10 So do not fear, for I am with you; do not be dismayed, for I am your God. I will strengthen you and help you; I will uphold you with my righteous right hand. NIV
11 He tends his flock like a shepherd: He gathers the lambs in his arms and carries them close to his heart; he gently leads those that have young. NIV
Fourth, Because at death the saint goes direct to the Lord. The Lord delights in having His people with Himself. Blessedly was this evidenced all through His earthly ministry. Wherever He went, the Lord took His disciples along with Him. Whether it was to the marriage at Cana, to the holy feasts in Jerusalem, to the house of Jairus when his daughter lay dead, or to the Mount of Transfiguration, they ever accompanied Him. How blessed is that word in Mark 3:14, "He ordained twelve, that they should be with him." And He is "the same yesterday and today and for ever." Therefore has He assured us, "If I go and prepare a place for you, I will come again, and receive you unto Myself, that where I am, there ye may be also" (John 14:3). Precious then is the death of the saints in His sight, because absent from the body we are "present with the Lord" (2 Corinthians 5:8). While we are sorrowing over the removal of a saint, Christ is rejoicing. His prayer was "Father, I will that they also, whom Thou hast given me, be with me where I am; that they may behold my glory" (John 17:24), and in the entrance into Heaven of each one of His own people, He sees an answer to that prayer and is glad. He beholds in each one that is freed from "this body of death" another portion of the reward for His travail of soul, and He is satisfied with it. Therefore the death of His saints is precious to the Lord, for it occasions Him ground for rejoicing. It is most interesting and instructive to trace out the fullness of the Hebrew word here translated "precious." it is also rendered "excellent." "How excellent is Thy loving kindness, 0 God!" (Psalms 36:7). "A man of understanding is of an excellent spirit" (Proverbs 17:27). However worthily or unworthily he may live, the death of a saint is excellent in the sight of the Lord. The same Hebrew word is also rendered "honourable." "Kings' daughters were among thy honourable women" (Psalms 45:9). So Ahasuerus asked of Haman "What shall be done unto the man whom the king delighteth to honour?" (Esther 6:6). Yes, the exchange of heaven for earth is truly honourable, and "This honour have all his saints. Praise ye the Lord." This Hebrew word is also rendered "brightness." "If I beheld the sun when it shined, or the moon walking in brightness" (Job 31:26). Dark and gloomy though death may be unto those whom the Christian leaves behind, it is brightness "in the sight of the Lord": "at evening time it shall be light" (Zechariah 14:7). Precious, excellent, honourable, brightness in the sight of the Lord is the death of His saints. May the Lord make this little meditation precious unto His saints.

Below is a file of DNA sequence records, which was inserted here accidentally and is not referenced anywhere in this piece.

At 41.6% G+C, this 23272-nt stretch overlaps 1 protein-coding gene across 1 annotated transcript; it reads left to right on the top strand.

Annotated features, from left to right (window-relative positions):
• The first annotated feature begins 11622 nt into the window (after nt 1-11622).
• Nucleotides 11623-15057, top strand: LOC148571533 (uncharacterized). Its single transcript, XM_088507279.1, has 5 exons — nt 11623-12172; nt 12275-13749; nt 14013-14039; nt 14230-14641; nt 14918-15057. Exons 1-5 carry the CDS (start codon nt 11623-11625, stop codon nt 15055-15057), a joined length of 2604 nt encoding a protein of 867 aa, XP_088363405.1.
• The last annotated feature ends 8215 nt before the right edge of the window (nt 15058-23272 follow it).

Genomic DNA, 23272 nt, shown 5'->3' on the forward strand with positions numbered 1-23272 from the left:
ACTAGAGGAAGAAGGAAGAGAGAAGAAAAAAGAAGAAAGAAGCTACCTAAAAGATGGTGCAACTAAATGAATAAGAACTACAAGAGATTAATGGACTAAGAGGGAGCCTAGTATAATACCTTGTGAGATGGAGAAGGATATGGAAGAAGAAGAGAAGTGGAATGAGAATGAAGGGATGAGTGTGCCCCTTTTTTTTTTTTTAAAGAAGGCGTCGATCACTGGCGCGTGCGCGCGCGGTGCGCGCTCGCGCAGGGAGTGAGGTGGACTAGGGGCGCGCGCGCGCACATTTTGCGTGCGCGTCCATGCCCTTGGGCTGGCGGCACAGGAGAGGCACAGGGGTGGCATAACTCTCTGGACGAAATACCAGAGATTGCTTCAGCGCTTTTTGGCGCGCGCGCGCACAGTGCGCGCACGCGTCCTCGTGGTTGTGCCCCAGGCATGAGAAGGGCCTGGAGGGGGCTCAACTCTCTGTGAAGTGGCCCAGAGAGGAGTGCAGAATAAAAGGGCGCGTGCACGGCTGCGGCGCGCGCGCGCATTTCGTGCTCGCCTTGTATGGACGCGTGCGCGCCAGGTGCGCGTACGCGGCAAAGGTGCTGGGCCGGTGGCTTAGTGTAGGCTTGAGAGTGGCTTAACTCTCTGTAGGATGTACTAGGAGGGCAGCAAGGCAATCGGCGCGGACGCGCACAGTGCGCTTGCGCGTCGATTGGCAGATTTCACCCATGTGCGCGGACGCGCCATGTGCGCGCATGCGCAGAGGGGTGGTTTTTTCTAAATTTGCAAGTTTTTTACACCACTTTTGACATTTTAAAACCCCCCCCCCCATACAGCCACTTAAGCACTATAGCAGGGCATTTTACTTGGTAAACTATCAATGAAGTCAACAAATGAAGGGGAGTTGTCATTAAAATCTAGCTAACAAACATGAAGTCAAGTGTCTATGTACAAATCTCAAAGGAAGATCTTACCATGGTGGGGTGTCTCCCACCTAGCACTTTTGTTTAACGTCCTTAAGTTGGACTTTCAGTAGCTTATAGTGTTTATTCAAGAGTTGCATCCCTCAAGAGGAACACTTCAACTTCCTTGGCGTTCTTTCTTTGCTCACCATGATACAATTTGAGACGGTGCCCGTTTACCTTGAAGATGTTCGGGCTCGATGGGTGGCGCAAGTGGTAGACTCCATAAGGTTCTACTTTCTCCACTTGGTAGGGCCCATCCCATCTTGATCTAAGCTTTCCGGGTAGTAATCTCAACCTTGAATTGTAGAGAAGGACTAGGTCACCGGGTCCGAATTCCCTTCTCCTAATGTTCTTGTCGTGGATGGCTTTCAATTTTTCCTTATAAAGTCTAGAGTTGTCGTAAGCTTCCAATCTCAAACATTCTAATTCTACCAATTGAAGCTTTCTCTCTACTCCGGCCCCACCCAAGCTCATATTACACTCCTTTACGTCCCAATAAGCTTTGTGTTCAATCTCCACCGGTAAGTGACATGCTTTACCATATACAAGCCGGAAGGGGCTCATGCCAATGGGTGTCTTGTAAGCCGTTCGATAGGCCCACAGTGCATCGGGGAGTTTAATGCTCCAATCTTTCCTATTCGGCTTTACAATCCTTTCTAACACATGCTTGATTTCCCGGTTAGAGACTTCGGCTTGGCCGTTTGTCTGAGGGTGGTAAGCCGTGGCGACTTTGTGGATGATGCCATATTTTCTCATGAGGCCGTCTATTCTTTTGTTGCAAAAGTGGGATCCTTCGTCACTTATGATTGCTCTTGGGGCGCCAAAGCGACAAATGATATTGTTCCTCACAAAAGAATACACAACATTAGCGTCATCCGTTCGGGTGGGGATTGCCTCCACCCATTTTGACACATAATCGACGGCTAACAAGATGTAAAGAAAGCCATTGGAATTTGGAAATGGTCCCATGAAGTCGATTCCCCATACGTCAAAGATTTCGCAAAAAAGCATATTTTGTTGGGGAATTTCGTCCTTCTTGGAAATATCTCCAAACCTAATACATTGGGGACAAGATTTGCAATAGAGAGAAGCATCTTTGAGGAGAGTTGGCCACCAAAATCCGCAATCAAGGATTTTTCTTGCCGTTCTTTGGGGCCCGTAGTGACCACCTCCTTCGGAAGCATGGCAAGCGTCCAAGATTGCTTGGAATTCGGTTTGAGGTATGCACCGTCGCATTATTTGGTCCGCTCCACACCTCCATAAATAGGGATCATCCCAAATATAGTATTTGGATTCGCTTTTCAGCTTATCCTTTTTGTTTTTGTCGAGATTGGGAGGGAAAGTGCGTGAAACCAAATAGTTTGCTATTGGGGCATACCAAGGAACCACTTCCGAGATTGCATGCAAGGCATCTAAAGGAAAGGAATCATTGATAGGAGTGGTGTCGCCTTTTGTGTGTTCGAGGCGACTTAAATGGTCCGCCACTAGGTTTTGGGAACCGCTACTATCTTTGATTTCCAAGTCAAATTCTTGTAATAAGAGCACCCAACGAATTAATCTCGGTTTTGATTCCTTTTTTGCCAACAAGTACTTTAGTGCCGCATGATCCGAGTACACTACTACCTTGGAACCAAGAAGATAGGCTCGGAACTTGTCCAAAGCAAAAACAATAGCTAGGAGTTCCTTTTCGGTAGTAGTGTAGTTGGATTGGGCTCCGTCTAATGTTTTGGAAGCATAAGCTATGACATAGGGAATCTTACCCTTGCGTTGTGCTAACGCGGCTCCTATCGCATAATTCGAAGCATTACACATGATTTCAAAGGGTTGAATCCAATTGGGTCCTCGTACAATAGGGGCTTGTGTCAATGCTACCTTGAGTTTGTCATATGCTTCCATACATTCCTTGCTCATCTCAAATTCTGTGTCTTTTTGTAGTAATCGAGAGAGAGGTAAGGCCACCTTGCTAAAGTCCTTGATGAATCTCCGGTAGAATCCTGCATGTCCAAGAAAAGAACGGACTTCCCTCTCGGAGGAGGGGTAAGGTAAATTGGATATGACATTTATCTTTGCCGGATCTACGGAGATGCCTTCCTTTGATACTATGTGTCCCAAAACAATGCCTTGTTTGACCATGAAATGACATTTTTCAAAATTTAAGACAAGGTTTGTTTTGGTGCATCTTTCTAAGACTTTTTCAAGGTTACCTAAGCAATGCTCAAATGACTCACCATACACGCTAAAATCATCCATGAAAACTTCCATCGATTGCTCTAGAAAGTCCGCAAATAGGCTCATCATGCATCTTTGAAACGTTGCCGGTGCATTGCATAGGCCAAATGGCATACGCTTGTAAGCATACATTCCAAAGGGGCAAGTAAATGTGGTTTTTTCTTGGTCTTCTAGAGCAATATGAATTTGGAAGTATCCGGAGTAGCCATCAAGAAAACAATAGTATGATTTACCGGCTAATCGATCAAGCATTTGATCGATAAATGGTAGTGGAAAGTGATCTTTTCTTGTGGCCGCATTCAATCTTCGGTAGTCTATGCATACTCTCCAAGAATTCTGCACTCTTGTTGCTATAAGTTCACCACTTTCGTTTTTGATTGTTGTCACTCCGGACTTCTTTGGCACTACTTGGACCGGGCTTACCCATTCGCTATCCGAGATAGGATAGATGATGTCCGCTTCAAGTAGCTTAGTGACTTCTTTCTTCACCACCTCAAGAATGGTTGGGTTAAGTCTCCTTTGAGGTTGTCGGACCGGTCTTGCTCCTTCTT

Arthur W. Pink
14 He appointed twelve — designating them apostles-that they might be with him and that he might send them out to preach NIV
3 And if I go and prepare a place for you, I will come back and take you to be with me that you also may be where I am. NIV
2 Corinthians 5:8
8 We are confident, I say, and would prefer to be away from the body and at home with the Lord. NIV
24 "Father, I want those you have given me to be with me where I am, and to see my glory, the glory you have given me because you loved me before the creation of the world. NIV